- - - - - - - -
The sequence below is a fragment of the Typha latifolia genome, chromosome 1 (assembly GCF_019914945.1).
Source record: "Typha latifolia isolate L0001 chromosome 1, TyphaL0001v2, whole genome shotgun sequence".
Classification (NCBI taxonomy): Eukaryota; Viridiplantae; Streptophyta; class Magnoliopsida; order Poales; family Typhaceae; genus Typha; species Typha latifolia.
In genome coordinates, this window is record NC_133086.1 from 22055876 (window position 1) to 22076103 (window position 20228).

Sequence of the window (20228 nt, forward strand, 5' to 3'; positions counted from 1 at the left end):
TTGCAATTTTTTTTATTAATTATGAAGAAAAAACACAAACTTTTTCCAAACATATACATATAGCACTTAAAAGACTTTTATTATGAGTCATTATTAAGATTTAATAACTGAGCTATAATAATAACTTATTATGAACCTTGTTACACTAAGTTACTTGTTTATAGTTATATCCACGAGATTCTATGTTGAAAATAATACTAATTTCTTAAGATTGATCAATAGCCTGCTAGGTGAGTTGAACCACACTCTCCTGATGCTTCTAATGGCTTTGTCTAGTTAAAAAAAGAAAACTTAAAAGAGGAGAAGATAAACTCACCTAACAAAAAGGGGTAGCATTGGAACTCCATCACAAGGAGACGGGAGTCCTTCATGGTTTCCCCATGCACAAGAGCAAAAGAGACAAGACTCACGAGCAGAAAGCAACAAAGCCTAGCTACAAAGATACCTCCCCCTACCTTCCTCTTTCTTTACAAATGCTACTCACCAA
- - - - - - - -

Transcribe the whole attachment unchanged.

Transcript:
The sequence below is a fragment of the Typha latifolia genome, chromosome 1 (assembly GCF_019914945.1).
Source record: "Typha latifolia isolate L0001 chromosome 1, TyphaL0001v2, whole genome shotgun sequence".
Classification (NCBI taxonomy): Eukaryota; Viridiplantae; Streptophyta; class Magnoliopsida; order Poales; family Typhaceae; genus Typha; species Typha latifolia.
In genome coordinates, this window is record NC_133086.1 from 22055876 (window position 1) to 22076103 (window position 20228).

Sequence of the window (20228 nt, forward strand, 5' to 3'; positions counted from 1 at the left end):
TTGCAATTTTTTTTATTAATTATGAAGAAAAAACACAAACTTTTTCCAAACATATACATATAGCACTTAAAAGACTTTTATTATGAGTCATTATTAAGATTTAATAACTGAGCTATAATAATAACTTATTATGAACCTTGTTACACTAAGTTACTTGTTTATAGTTATATCCACGAGATTCTATGTTGAAAATAATACTAATTTCTTAAGATTGATCAATAGCCTGCTAGGTGAGTTGAACCACACTCTCCTGATGCTTCTAATGGCTTTGTCTAGTTAAAAAAAGAAAACTTAAAAGAGGAGAAGATAAACTCACCTAACAAAAAGGGGTAGCATTGGAACTCCATCACAAGGAGACGGGAGTCCTTCATGGTTTCCCCATGCACAAGAGCAAAAGAGACAAGACTCACGAGCAGAAAGCAACAAAGCCTAGCTACAAAGATACCTCCCCCTACCTTCCTCTTTCTTTACAAATGCTACTCACCAA